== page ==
(Laughter) I really do hope not Kevin but I won’t say no (laughter). I won’t say no because you just don’t know Kevin. I have said that before and it has taken four years so I won’t jump the gun and say that it is going to be quicker. I do hope that it is sooner because it gives us an excuse to get back out on the road and to come back to these wonderful parts of the world.

You are about to release your back catalogue on vinyl. Was that a decision that was taken by the band?

Yes it was and we have actually been really pushing this for a really long time, but we wanted to do it right; we wanted to get the albums re-mastered and we wanted to get it printed by the right people. We wanted it to be a proper release rather than just putting out our cds on vinyl. We have finally found the right people to do it for us, and I finally heard the test pressing just before we came overseas and it sounds enormous. It is a totally different sound and it picks up all of the bits that you would hope that a vinyl pressing would pick up. I am really excited about it (laughter).

I have always said that the sound that you get from a vinyl album is far superior to that of a cd and I am so pleased that people are finally beginning to realise that to be true.

I totally agree with you about that Kevin although the jury is still out as to whether or not that is correct as they keep changing their minds (laughter). I just think that there is something romantic about putting on a vinyl album although you have to be careful as you might just have a cheap, shitty turntable (laughter). But it is so nice to have a romantic evening to yourself sometimes and listen to some good music.

You are playing the Rescue Rooms on Wednesday, and the last time that you were here you played Rock City. How do you find Nottingham, and please don’t say down the M1.

(Hysterical laughter) well Kevin that’s the factual way on how you find Nottingham (laughter). We really do love Nottingham. Every gig that we have ever played there has been great. We always get a solid core of people that keep coming back that remember us and we know them. It is almost like a family gathering. Rock City is a great place to play and it is a stalwart within the English live venues and it was great for us to get to play there. Nottingham is just fantastic; there are good people there, great crowds and it’s just a pleasure to be able to play in the city.

But just how do you cope with the warm beer?

(Hysterical laughter) we don’t (laughter). We try to but being Australian we tend to like our drinks sub-zero so it’s usually a case of getting to the venue, putting ice in and then waiting (laughter).

I love Australia and I try to get out there as much as I can and in particular Perth, which I think is a fantastic place.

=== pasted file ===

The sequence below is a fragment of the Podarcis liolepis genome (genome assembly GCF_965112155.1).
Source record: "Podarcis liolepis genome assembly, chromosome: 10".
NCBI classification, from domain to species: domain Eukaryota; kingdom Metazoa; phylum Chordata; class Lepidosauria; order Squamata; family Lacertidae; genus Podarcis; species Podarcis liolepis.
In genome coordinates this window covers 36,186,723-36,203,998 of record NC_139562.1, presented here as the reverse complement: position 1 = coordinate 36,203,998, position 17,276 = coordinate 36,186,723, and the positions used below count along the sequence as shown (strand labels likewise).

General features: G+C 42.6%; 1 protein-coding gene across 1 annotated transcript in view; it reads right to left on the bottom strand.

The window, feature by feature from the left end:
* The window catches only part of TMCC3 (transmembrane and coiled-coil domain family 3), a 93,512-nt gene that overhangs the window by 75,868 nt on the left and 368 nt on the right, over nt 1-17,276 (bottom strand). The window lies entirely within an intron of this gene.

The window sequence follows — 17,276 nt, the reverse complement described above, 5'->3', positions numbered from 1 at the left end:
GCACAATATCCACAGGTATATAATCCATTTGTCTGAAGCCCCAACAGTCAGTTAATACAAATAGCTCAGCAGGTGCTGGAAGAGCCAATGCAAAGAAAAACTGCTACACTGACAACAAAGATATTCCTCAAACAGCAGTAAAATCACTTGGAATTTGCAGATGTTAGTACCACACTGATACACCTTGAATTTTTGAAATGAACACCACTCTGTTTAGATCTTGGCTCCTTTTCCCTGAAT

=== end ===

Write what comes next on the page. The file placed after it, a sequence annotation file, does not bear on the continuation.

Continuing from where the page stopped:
You’ve been to Perth?

Yes I have.

Perth is a very isolated city and you feel that sometimes. In Europe there are hundreds of different cities close to each other, but with Perth it is so isolated because you can’t just get on a bus and within an hour be in a different city. So that creates a very different kind of environment, and I think that isolation is what helps this band write sometimes.

Yes I agree, but what shocked and surprised me when I first visited Perth was just how clean the place is.

You’re right, it is a very clean city; it’s like a city that is coming soon (laughter). It’s still clean and fresh.

Well I have relatives all down the east coast, Sydney, Brisbane, and they are all teachers and lecturers and that usually means that I qualify for a cheap holiday (laughter); it’s nice, and that’s why I don’t upset them (laughter).

(Laughter) That’s a good way of looking at it.

Now I’ve got to ask you, in England we like to pigeon-hole music, and you have to accept that unfortunately. I have heard you described as heavy progressive rock. Is that how you would describe the band?

We try not to describe the band but certainly that is a great bracket to describe what we do, and there are some awesome bands in that field that we have learned from. But if you listen to our current album from start to finish there are a bunch of different genres. We are all into different things, as individuals as well as a band, so it is nice to jump around and look at different areas.

How is the music scene over in Australia, is it growing; is it getting stronger?

I think it is man, Perth has a vibrant music community. In Melbourne, Sydney and Brisbane it is growing and it is very good. They are very supportive in Australia, and everybody seems to know everyone so it’s like a big growing community over there, and they are big music lovers. I think that one of the major things we love about touring is that the community music love that you find when you go to a place and you start talking about bands that you like, and bands that other people like, and discover the local bands that are performing that we have never heard of, is all eye opening if nothing else.

We are still a bit blinkered over here so you will have to forgive us. You mention Australia to a lot of people and its AC/DC or Inxs, they simply haven’t moved on from there.

(Laughter) well that’s ok man, if those two bands that you have referred to are what people think about when you mention Australia, well that’s pretty good man, because they are two really good bands.